- Colorado rakes in $2 million from January’s marijuana sales
- House Democrats trying to force unemployment insurance vote
- Sen. Claire McCaskill to tackle sex assault at college next
- Judge’s order preserves NSA surveillance records
- Refurbished Pollock masterpiece goes on display
- Iditarod becomes mad dash for Nome
- ‘Burger King baby’ now seeks birth mom on Facebook
- Study: 2 percent of Americans have new hips, knees
- Friend: Pistorius shot gun out car without warning
- States wrestle with developing, restricting drones
Latest Walter Winchell Items
Cloaking fact inside fiction can produce a fascinating product, and that is precisely what Washington, D.C., writer Eric Dezenhall has done in "The Devil Himself." Mr. Dezenhall builds his tale on one of World War II's forgotten stories: how Meyer Lansky, godfather of New York's Kosher Nostra, cobbled together a network of thieves, murderers, union strong-arm hoodlums and other assorted felons to help the U.S. Navy find a German spy ring that was betraying information to the Nazi wolf packs operating just off American shores and sinking large numbers of ships during the first few years of World War II.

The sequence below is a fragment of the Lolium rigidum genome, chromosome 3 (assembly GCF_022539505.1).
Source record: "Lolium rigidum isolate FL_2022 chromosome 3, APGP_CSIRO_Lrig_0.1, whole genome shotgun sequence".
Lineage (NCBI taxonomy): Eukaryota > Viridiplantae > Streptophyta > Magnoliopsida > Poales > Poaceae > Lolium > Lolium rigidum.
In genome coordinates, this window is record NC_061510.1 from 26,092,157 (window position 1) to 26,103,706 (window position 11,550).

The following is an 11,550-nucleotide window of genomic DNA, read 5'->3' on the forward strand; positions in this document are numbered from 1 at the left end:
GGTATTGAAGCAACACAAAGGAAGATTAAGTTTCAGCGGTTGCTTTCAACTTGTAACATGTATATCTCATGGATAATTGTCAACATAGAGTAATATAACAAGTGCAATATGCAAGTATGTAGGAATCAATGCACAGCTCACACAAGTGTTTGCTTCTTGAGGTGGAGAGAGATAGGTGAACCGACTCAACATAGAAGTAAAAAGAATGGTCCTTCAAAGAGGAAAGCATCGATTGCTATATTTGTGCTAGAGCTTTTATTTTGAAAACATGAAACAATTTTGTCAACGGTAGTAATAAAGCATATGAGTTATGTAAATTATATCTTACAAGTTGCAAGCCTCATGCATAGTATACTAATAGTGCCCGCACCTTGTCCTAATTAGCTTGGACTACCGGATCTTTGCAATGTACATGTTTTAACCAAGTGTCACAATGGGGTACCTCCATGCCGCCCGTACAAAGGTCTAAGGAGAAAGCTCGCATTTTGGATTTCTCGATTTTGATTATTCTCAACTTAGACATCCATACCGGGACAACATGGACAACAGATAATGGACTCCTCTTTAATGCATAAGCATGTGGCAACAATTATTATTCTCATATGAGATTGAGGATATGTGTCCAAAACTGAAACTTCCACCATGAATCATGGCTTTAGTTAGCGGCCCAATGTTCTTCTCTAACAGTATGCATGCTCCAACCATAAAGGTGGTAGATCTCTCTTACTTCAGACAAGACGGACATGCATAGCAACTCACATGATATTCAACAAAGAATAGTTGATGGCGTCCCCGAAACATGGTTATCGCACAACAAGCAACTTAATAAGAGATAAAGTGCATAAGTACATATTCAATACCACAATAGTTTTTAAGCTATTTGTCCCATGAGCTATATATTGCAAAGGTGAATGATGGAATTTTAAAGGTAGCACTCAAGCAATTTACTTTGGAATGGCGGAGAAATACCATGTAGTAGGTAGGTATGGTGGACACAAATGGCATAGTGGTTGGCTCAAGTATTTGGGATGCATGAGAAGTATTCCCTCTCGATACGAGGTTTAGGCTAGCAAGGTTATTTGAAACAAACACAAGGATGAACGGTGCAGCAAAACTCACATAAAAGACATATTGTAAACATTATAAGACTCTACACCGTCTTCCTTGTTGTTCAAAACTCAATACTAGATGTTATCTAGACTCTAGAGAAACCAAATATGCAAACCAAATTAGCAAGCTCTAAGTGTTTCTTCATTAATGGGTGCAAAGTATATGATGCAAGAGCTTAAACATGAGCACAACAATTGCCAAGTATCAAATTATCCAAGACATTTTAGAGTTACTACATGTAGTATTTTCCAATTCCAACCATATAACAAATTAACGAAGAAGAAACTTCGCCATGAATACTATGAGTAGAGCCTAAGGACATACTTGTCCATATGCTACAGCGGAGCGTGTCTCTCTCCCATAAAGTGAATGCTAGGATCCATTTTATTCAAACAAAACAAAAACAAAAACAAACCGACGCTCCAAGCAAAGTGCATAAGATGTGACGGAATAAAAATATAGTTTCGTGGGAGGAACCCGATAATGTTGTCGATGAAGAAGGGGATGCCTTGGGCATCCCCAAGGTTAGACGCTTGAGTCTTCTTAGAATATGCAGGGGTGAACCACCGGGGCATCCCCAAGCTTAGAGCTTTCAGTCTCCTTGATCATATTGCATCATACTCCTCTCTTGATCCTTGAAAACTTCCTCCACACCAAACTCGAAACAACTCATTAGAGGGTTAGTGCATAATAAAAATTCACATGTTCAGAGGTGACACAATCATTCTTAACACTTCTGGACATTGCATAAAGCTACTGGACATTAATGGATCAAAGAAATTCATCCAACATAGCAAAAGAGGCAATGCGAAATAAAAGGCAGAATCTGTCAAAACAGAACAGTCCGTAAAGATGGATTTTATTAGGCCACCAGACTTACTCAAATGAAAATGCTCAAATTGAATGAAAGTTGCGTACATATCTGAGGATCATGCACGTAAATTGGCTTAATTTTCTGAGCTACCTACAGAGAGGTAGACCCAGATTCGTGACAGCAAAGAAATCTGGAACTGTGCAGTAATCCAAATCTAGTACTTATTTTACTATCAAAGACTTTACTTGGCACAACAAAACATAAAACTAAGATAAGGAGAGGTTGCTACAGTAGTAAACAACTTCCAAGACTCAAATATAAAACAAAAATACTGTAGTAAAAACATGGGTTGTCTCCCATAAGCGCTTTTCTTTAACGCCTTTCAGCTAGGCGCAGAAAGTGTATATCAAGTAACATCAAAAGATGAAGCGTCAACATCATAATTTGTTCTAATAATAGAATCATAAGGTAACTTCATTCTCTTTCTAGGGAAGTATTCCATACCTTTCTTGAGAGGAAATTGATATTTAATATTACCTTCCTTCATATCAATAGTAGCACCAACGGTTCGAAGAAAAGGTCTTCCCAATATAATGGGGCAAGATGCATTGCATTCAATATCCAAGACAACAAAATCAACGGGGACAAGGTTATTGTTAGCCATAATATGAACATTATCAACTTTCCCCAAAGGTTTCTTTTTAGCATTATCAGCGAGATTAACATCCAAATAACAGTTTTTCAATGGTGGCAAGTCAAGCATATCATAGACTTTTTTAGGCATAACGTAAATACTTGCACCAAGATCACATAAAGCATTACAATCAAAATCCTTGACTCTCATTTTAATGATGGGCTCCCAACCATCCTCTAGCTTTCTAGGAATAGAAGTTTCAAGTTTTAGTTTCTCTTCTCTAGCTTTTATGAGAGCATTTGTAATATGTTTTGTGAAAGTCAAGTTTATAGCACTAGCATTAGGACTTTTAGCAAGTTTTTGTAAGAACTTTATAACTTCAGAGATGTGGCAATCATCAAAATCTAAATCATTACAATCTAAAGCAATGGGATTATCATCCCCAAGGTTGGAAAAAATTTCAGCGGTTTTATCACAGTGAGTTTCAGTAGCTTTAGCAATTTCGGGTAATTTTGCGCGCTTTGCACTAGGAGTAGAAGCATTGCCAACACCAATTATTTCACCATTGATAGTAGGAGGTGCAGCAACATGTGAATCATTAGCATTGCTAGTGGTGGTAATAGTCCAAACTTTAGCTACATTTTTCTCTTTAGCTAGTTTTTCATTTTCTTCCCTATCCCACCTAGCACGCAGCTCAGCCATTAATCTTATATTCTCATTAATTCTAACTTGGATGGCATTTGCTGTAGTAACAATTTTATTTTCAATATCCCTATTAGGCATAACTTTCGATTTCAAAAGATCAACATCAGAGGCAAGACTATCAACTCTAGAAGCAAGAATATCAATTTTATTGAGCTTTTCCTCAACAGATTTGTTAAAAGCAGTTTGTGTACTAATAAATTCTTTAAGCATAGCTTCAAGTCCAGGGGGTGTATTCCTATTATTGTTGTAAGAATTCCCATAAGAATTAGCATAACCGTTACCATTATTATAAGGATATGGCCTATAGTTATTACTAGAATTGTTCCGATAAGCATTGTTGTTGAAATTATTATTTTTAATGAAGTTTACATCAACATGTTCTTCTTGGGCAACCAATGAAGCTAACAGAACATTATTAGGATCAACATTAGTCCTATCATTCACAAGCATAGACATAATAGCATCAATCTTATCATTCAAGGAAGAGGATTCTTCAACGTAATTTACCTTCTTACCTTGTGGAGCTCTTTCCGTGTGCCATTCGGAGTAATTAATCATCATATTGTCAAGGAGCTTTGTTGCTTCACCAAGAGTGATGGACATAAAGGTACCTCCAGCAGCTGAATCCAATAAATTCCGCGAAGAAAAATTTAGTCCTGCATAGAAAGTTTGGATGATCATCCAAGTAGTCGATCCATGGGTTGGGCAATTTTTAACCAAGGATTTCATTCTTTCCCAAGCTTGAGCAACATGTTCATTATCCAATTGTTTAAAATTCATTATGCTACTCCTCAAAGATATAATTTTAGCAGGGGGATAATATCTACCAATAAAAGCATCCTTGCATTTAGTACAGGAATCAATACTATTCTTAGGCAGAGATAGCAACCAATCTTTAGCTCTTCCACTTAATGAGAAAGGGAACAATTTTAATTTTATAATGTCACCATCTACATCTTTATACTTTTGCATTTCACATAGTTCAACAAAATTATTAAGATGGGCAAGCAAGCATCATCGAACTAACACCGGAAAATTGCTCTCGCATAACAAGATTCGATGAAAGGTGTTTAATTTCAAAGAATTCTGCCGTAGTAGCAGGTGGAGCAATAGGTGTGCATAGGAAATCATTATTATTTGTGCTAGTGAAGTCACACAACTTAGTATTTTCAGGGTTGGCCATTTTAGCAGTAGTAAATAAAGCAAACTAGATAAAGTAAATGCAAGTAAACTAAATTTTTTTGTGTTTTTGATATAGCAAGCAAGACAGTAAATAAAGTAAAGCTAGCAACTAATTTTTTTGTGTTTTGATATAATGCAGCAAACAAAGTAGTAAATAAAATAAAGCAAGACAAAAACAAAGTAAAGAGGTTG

John Lithgow is coming back to Broadway in a familiar role _ a newspaper columnist.
"Cavett had the only smile that came through the valves of video looking wicked and angelic at once." Could any description of Dick Cavett's expression be more spot-on than this by Norman Mailer? And that smile seems to sum up the man in toto.